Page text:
Guide to buying

Spain is a popular destination for home buyers looking for warm climate, a vibrant cultural scene, and of course, delicious local cuisine.

Whether you’re looking for a stunning sea view villa or a rustic hacienda, Fine & Country Spain has the most beautiful homes this sunny country can offer.

The laidback Spanish lifestyle is envied worldwide, with the OECD’s ‘Better Life Index’ putting Spain above the average in work-life balance, income, wealth, and personal security. So if you’re looking for great quality of life for you and your family Spain might just be the right place!

Sunny weather all year

Spain has an overall temperate Mediterranean climate. Some parts of the country are sunny all year round. Due to the mild weather, Spain offers a wide variety of outdoor activities, which range from surfing to hiking the spiritual pilgrimage to Santiago de Compostela.

Beautiful landscape

The stunning Spanish coastline stretches for over 3,100 miles. Spaniards and tourists alike flock to sandy beaches with crystal clear water to enjoy the sun, swim, or dive.

Vibrant culture

Marvel on Gaudi’s architectural masterpieces, get inspired by world-class art collections, or simply enjoy the tantalising sounds of the flamenco guitar - just to name a few cultural highlights Spain has to offer.

Buying property at ease

Expats can easily purchase property in Spain, as there are no restrictions on land and no special requirements for foreign property investments.

In fact, these are encouraged by the Spanish government. Should you decide to buy a property, you will even be eligible for the popular Golden Visa.

Process of Buying in Spain

  • Make an offer
  • Hire a legal professional
  • Arrange a survey (Advised)
  • Complete the sale

Make an Offer

Once you have found the property you would like to purchase you should make an offer through your estate agent.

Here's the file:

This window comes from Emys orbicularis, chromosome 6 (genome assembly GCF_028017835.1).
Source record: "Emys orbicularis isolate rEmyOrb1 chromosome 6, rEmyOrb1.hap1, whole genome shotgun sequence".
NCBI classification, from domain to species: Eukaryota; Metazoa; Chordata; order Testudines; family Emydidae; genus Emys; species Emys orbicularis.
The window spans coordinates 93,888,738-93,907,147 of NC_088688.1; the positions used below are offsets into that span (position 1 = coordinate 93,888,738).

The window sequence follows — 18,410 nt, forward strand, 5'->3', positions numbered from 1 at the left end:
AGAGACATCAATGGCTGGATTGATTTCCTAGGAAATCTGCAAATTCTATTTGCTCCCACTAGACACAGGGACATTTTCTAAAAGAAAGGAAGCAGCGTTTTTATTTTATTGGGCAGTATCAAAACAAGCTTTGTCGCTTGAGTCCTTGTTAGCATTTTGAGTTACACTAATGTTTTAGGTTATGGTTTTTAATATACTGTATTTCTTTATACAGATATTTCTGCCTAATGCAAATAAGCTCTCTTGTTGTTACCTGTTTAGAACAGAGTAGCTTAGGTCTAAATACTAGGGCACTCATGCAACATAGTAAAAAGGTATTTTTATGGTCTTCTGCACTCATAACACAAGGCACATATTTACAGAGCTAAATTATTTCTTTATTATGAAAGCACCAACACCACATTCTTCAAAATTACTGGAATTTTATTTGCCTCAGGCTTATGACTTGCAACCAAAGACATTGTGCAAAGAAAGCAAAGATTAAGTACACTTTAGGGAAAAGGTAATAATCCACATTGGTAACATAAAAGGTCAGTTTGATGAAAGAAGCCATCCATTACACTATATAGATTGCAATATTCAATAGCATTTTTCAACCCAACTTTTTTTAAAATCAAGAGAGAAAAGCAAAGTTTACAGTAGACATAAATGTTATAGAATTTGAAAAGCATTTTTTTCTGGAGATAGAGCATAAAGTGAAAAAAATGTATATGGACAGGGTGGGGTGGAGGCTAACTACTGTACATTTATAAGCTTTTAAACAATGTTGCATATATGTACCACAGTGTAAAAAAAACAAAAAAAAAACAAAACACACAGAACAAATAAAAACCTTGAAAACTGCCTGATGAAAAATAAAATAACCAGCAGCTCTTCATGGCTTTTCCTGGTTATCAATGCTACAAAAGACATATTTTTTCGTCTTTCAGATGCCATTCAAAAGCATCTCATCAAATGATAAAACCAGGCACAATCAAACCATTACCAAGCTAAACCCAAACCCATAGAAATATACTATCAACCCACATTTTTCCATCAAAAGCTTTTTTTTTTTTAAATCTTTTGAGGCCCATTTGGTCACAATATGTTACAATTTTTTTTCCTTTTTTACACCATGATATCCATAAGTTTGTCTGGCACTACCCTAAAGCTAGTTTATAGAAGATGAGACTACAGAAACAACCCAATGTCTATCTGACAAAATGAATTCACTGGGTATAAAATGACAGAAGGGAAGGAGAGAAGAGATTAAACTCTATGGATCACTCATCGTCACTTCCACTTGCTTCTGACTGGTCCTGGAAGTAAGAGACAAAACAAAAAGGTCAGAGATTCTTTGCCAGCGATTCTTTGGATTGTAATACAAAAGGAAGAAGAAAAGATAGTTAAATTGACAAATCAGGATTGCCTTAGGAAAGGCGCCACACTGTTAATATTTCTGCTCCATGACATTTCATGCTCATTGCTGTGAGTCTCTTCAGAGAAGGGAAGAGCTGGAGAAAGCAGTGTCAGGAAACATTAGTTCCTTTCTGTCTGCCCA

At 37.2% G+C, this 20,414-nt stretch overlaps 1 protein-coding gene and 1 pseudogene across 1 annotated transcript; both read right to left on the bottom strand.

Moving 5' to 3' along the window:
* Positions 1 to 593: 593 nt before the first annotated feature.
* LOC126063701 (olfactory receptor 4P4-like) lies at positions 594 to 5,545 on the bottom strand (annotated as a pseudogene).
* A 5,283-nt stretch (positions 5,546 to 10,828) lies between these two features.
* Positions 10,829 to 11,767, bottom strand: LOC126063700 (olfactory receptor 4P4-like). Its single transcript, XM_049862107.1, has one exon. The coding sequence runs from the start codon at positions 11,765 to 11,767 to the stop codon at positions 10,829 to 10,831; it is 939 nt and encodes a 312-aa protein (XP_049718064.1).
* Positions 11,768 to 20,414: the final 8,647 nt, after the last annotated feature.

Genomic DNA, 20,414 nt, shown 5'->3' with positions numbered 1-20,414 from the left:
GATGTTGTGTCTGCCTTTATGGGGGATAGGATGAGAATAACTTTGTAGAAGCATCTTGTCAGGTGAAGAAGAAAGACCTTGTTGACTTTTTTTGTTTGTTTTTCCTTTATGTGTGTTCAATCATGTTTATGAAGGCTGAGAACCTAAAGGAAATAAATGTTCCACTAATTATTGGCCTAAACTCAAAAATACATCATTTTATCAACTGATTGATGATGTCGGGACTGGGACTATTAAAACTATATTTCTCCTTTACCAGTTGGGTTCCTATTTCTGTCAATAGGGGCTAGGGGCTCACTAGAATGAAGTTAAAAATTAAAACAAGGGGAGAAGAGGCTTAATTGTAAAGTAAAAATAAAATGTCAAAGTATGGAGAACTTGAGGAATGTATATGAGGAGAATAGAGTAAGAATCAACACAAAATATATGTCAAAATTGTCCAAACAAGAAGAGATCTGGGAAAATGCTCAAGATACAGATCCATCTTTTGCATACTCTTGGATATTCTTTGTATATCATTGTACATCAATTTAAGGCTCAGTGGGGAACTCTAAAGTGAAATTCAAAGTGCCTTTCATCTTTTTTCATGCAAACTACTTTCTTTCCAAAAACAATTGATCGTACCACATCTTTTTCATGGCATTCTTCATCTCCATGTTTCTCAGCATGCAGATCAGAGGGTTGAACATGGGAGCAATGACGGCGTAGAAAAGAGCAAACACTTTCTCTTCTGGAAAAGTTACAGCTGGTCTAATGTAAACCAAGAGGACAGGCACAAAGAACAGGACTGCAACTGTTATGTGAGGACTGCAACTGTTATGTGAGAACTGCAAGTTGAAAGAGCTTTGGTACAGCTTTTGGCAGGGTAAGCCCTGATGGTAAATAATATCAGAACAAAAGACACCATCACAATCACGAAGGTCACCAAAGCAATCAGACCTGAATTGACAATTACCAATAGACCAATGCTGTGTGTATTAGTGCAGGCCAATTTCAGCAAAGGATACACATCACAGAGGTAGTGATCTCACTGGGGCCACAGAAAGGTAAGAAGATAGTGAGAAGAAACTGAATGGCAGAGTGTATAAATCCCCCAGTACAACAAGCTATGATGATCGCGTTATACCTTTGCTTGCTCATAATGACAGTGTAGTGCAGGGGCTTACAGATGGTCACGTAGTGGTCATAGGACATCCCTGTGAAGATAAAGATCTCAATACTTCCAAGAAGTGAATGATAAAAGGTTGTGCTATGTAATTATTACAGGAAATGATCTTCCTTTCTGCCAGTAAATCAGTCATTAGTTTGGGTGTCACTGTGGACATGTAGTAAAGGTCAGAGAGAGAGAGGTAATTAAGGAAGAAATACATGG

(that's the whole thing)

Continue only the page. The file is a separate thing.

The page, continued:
Your estate agent will carry out anti-money laundering checks, as required by law.

Hire a legal professional

Once your offer has been accepted you will need to choose a notary, a civil servant who will conduct a title search, prepare a Statement of Adjustments, register the property and liaise with the seller's lawyer.

You may also wish to hire a lawyer to check your contracts and tell you if there is any debt tied to the property.

When selecting your lawyer, make sure they are registered with a local bar association. You can verify a lawyer in Spain by using the national bar association’s Census of Lawyers (Censo de Letrados)

Your lawyer will also carry out anti-money laundering checks to understand where the funds for your property have come from.

Arrange a survey

A survey will detail any potential issues with the property. As a buyer you may wish to renegotiate the offer should the survey find any problems.

Deposit contact (Contracto de Arras)

The contract details the offer and states your commitment to buying the property. You will pay the deposit at this stage to pause any viewings. In case the seller pulls out they have an obligation to pay you compensation.

Complete the Sale

To complete the sale, all parties involved must attend a signing at the notary’s office. This includes the estate agent, the seller, and the buyer (or their lawyers with power of attorney).